Irish Workers Allegedly Involved In Australian Visa Fraud

If you have dreams of moving to and working in Australia, always make sure that you use legal channels to make your dreams a reality. Otherwise, it could get you in deep trouble.

A construction company in Australia has been raided by local authorities after being suspected of committing visa fraud involving Irish people. According to reports, Murphy Pipe and Civil (MPC) is under investigation for misleading the Immigrations Department to help Irish nationals obtain skills-based 457 visas and other types of Australian visas.

It was reported that the Irish nationals have worked on multibillion-dollar developments, such as the Curtis liquefied natural gas project in Queensland and an iron ore project in Western Australia, despite not being qualified or failing to fulfil the requirements of the type of visa they possess.

Among the alleged examples of migration fraud is MPC’s role in sponsoring an Irish woman to enable her to get a permanent residency in Australia despite the fact the she was no longer working for the company. The company also allegedly helped an Irish man obtain a 457 visa as a “project administrator” when in fact the man in question was initially working as a labourer. It was reported that the Irish man submitted a handwritten CV, which was then rewritten and typed up.

A whistleblower at MPC identified numerous “unskilled workers (labourers and machine operators) holding 457 visas that classed them as project co-ordinators and contract administrators.”

Aside from helping unskilled workers secure 457 visas, the company is also under investigation over allegations that dozens of foreign workers employed by MPC may have lied about their education or career history to get a skilled migration visa.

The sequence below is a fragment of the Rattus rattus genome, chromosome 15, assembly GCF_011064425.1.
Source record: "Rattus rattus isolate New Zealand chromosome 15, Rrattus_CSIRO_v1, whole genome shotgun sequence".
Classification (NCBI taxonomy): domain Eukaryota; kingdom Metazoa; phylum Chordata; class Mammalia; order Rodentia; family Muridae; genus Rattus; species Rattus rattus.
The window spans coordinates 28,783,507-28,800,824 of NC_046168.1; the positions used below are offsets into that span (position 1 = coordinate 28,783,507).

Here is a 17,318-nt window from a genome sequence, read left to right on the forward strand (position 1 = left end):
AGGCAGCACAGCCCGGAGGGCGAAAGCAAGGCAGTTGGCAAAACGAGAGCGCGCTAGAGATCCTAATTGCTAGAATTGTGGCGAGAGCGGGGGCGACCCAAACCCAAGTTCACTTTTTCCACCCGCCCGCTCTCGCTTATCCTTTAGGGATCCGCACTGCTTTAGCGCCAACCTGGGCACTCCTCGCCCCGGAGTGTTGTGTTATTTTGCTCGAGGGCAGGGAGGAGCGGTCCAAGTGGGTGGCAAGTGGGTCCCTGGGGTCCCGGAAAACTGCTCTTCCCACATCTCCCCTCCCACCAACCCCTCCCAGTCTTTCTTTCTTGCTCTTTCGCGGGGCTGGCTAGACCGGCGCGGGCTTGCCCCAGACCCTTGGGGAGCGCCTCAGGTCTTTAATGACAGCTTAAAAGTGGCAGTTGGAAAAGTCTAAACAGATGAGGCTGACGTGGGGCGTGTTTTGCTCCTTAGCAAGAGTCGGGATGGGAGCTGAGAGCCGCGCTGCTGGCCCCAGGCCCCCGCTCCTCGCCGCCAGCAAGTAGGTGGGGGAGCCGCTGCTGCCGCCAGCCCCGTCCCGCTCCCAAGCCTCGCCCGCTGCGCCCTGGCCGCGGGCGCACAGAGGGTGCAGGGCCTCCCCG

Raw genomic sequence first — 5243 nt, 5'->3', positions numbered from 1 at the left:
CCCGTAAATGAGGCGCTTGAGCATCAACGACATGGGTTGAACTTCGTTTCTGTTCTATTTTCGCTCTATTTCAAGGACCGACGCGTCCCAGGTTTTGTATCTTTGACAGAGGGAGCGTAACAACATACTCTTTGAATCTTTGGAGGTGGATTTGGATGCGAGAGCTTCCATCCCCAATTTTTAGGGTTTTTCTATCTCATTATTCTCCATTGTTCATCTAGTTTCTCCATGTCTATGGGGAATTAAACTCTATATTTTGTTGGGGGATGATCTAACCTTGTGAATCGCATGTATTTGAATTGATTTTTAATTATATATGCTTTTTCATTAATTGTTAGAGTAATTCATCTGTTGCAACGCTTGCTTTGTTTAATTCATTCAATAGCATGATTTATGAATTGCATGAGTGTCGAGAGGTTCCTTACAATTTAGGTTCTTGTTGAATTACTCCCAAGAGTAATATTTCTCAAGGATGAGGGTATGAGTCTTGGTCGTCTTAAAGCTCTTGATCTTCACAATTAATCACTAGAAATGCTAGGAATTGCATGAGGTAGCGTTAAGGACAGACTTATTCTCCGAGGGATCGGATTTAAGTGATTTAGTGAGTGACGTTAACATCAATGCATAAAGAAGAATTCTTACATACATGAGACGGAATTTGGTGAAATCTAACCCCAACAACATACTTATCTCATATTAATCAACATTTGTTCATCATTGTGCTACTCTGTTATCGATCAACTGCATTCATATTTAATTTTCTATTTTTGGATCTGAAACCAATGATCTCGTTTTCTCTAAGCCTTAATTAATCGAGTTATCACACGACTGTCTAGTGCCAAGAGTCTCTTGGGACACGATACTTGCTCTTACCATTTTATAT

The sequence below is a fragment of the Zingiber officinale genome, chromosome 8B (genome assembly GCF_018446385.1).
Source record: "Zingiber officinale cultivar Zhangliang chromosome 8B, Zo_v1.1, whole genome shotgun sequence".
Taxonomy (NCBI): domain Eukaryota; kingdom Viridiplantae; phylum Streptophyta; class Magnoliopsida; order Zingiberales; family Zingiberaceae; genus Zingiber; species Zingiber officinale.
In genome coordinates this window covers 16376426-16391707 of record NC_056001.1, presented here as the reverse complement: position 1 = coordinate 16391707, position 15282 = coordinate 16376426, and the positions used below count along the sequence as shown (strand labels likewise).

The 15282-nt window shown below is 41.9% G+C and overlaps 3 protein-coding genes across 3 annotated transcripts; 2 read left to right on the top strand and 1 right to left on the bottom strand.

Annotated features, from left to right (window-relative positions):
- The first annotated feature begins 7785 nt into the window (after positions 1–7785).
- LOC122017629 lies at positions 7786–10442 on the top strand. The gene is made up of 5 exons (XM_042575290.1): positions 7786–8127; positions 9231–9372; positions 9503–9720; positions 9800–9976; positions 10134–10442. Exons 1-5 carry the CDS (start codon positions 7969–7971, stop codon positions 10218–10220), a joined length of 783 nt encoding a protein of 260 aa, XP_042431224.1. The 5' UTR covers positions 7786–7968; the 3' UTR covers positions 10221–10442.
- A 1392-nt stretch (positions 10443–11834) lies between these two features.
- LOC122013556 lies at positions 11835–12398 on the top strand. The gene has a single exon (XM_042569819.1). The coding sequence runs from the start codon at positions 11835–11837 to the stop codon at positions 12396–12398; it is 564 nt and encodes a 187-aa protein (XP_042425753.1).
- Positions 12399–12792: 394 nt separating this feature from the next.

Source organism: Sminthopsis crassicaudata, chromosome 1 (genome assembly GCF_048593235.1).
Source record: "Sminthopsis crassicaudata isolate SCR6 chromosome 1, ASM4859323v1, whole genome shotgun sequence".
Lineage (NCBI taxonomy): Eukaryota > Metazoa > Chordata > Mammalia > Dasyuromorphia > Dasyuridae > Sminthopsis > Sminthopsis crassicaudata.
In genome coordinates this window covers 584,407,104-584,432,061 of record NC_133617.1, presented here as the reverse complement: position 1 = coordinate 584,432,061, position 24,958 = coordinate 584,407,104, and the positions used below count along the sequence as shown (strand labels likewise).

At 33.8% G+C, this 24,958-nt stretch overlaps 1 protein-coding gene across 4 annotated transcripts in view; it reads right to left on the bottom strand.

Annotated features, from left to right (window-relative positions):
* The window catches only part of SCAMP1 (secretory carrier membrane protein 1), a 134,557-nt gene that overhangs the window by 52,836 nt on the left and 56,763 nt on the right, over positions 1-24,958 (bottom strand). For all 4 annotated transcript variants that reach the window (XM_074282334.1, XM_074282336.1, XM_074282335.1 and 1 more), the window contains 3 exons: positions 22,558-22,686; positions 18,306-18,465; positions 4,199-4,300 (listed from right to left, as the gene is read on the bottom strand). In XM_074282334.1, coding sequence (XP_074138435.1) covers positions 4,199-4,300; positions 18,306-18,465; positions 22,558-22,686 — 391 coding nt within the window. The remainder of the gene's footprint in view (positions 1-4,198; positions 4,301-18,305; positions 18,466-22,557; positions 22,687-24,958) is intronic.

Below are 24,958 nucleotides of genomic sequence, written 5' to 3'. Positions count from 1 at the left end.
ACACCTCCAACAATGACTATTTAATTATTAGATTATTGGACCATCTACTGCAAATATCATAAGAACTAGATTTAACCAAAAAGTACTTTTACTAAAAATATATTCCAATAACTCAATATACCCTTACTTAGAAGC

MPC has earlier denied the allegations, saying that it would never intentionally do anything to violate the immigration act. But if proven guilty, MPC may face civil or criminal sanctions. The company may also be prohibited from hiring foreign workers in the future.

Meanwhile, Roman Quadvlieg, chief of the Australian Customs and Border Protection Service, has recently announced that the Australian government is creating a new investigations division to target “entities seeking to commit visa fraud here in Australia.” The announcement came amidst criticisms that the government is not doing its best when it comes to investigating claims of visa fraud.

Quadvlieg said the new division “will allow a stronger focus and approach to border crime, whether that crime is related to attempts to circumvent physical border controls or to rort our visa system.”